The sun of late morning coloured Rehnoor’s eyelids red on the inside. She enjoyed the sun rays groping for the slightest taste of her skin that rested within layers of winter clothing. At the south of her neck a drop of sweat arose and tapered down to her chest before losing its way to gravity. She lay with her back on the grass, her eyes closed, and her still limbs waltzing to the symphony of the winter winds. She opened her eyes, glimpsed the bright sun and shut them tight again; now the red beneath her lids was speckled with black. In those formless black spots, she tried to envisage the face of her lover. She thought about his hair, the curve of his temple and the thickness of his brow, the depth in his eyes, perhaps a dimple on his left cheek and intensely desirable lips. Losing all sync with reality, Rehnoor nose-dived into fantasies of her first kiss.
In her head no more she lay in her neighbour’s garden, no more was she surrounded by her noisy cousins, no more were her eyes too small, her legs too spindly or her ankles too swollen; no, when she thought of her first kiss she felt liberated from the mundane, like a balloon bereft of its shackling thread. All the clamour of existence died down, it was only she and her lover and their first experience of divinity. Violins began to play at some distance, her back arched upwards and her lips parted and puckered up as if any moment now – with a thud something heavy landed on her chest.
It hurt. Rehnoor gasped for air. Her eyes flew wide open.
Only to be met by another pair of intensely black eyes staring right back at her. But they were not the eyes of any man or woman–covered with glossy grey hair was a face as black as a moonless night, and its eyes mirrored Rehnoor’s incredulity. It tilted its head from one side to another, dangerously close to Rehnoor’s face, its hands over her ears now and its tail in transverse over her abdomen. Half a moment passed in silence and observation; Rehnoor could only register how soft its hair felt on her chin and face, when her cousins seemed to have returned.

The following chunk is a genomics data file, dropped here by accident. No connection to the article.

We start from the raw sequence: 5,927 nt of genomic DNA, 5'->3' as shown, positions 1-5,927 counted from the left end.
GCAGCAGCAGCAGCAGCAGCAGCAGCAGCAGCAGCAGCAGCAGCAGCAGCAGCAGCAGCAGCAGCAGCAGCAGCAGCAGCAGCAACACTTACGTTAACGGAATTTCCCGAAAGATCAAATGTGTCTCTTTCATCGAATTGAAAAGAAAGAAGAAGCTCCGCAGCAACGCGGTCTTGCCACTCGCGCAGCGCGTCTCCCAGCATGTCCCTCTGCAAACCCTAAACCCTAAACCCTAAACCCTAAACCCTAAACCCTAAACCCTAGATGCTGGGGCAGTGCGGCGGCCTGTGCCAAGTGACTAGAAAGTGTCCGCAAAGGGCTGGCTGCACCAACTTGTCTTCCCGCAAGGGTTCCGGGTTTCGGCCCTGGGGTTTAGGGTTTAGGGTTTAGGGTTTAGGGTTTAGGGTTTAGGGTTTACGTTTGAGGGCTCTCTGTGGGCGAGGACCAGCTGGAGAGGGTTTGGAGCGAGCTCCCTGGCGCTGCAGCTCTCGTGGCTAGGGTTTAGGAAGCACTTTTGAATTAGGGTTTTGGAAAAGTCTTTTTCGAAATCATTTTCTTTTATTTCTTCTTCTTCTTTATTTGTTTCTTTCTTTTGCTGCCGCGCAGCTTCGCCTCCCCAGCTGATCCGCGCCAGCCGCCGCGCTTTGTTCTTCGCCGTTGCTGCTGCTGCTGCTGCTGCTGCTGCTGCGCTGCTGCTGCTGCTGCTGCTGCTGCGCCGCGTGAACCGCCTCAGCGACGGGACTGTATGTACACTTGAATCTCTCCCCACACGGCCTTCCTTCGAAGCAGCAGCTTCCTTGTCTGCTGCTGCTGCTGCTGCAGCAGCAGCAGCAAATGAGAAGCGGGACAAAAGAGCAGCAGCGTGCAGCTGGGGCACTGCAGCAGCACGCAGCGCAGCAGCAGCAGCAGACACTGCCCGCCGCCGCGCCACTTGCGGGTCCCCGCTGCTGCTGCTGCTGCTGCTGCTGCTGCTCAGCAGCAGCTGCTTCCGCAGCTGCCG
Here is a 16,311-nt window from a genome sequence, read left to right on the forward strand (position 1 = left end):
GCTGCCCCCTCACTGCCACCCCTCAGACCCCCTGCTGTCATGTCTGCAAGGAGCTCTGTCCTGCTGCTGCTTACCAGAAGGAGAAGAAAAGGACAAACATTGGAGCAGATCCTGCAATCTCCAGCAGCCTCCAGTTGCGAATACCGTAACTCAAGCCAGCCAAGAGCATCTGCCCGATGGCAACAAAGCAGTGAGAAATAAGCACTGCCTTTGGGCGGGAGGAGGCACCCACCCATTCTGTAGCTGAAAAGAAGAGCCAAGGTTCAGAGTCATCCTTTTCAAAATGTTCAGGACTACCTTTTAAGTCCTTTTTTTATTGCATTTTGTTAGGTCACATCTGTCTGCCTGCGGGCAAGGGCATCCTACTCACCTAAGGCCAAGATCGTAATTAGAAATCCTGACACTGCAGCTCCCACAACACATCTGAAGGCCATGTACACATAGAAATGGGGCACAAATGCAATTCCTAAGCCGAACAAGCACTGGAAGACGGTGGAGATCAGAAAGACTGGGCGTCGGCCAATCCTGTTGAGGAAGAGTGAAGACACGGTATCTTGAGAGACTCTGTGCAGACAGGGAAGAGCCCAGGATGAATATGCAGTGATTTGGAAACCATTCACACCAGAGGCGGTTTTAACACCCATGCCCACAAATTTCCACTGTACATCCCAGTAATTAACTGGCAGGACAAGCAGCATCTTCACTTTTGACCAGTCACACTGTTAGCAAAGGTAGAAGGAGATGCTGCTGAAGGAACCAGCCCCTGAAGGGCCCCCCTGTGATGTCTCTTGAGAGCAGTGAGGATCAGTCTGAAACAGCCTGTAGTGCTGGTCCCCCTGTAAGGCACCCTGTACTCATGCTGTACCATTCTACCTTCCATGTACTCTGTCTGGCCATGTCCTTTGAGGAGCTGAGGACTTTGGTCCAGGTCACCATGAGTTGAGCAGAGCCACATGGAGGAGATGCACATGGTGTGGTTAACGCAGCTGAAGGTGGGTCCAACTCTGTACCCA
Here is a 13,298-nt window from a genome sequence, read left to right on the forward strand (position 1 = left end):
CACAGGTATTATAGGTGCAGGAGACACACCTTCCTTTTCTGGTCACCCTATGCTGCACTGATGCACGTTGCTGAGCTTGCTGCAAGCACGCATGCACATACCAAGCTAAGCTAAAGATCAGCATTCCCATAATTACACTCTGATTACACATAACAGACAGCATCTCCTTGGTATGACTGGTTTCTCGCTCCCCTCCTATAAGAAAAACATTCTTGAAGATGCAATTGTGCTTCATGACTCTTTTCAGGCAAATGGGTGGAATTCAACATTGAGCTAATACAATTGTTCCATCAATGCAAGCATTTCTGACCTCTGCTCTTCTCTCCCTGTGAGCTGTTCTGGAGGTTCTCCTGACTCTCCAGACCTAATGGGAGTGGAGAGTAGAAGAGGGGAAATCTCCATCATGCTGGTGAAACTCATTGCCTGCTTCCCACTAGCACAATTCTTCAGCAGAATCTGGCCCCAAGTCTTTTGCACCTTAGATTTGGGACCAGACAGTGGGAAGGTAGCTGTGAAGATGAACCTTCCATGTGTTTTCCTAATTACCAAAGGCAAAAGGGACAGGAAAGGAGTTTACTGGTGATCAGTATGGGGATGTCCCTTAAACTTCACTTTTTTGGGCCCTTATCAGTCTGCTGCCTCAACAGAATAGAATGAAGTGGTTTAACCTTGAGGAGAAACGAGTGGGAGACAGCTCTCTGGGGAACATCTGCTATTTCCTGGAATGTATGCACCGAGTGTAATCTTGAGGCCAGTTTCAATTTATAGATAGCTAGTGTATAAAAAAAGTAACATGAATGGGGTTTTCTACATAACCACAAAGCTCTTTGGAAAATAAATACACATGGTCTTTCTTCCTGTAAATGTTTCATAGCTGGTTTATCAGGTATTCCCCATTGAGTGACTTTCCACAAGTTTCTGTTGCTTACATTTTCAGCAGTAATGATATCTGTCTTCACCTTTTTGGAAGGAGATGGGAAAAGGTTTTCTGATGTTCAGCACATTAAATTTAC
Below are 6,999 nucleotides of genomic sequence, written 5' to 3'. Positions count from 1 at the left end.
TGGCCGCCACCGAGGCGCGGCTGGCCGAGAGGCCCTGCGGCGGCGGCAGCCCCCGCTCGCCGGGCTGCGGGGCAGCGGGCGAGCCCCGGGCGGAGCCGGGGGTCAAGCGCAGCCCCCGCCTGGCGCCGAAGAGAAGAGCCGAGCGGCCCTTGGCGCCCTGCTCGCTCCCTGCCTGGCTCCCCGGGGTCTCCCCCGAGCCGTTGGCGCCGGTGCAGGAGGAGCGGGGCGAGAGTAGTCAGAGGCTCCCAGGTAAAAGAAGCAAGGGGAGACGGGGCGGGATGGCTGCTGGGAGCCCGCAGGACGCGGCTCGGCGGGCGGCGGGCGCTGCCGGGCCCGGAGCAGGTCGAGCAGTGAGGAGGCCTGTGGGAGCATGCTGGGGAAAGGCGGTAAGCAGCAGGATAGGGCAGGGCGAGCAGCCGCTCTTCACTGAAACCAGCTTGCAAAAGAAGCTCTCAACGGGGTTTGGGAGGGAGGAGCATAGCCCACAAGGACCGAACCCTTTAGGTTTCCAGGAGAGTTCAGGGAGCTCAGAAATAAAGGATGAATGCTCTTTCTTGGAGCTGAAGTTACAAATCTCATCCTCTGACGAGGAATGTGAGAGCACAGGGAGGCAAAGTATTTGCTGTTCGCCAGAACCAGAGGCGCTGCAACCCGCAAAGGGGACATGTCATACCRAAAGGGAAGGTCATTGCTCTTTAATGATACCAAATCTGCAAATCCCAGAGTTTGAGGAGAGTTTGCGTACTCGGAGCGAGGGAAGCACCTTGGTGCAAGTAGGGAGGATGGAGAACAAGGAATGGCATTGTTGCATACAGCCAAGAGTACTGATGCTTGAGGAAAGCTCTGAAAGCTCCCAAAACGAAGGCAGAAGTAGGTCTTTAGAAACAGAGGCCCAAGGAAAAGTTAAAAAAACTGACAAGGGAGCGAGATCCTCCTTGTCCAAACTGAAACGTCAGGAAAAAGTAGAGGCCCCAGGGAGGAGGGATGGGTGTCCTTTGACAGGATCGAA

Gasps. Screams. Gasps, and then some more screams.
The monkey bared its teeth in irritation, or perhaps to scare the squealing human midgets away. When that didn’t work, it climbed off Rehnoor and leapt out of the scene, causing only more chaos in its wake.
Amma, Daddy, Rehnoor got kissed by a monkey! Kaki[i], Kakka[ii], a monkey was snogging our dear sister! Yes, we saw it. Yes, we were there. Amma, listen, a grey langur[iii] kissed her face. Daddy, Amma has fainted! Someone call the doctor. Someone… Rehnoor lay still on the grass, too dazed and too comfortable to move.
The next two days, in the Mistry household, were of carnivalesque ridiculousness. Phone calls rang from the length and breadth of the country. Monkey-kissed Rehnoor’s pictures were passed over all family groups on WhatsApp, for advice (and gossip). A distantly related uncle lamented over how disfigured her face looked since ‘the incident’. A hot-blooded cousin of Rehnoor’s mother vowed to murder monkeys at sight, to avenge his niece’s honour. Another aunt whispered to everyone who would listen, how the Patels had discreetly withdrawn their proposal for Rehnoor’s hand leaving the poor girl with no prospects at all. The palpitations this gave to Rehnoor’s mother shook the entire house. Hither and thither she ran, beating her chest in anxiety and grief, seeking advice from witch doctors and washerwomen, even zookeepers on how to ward the unholy repercussions of ‘the incident’ off her darling daughter. And of course there were some impish sixteen-year-old cousins who were dying of curiosity to know how it felt like to be kissed, so what if it was a monkey. Are they any different from men?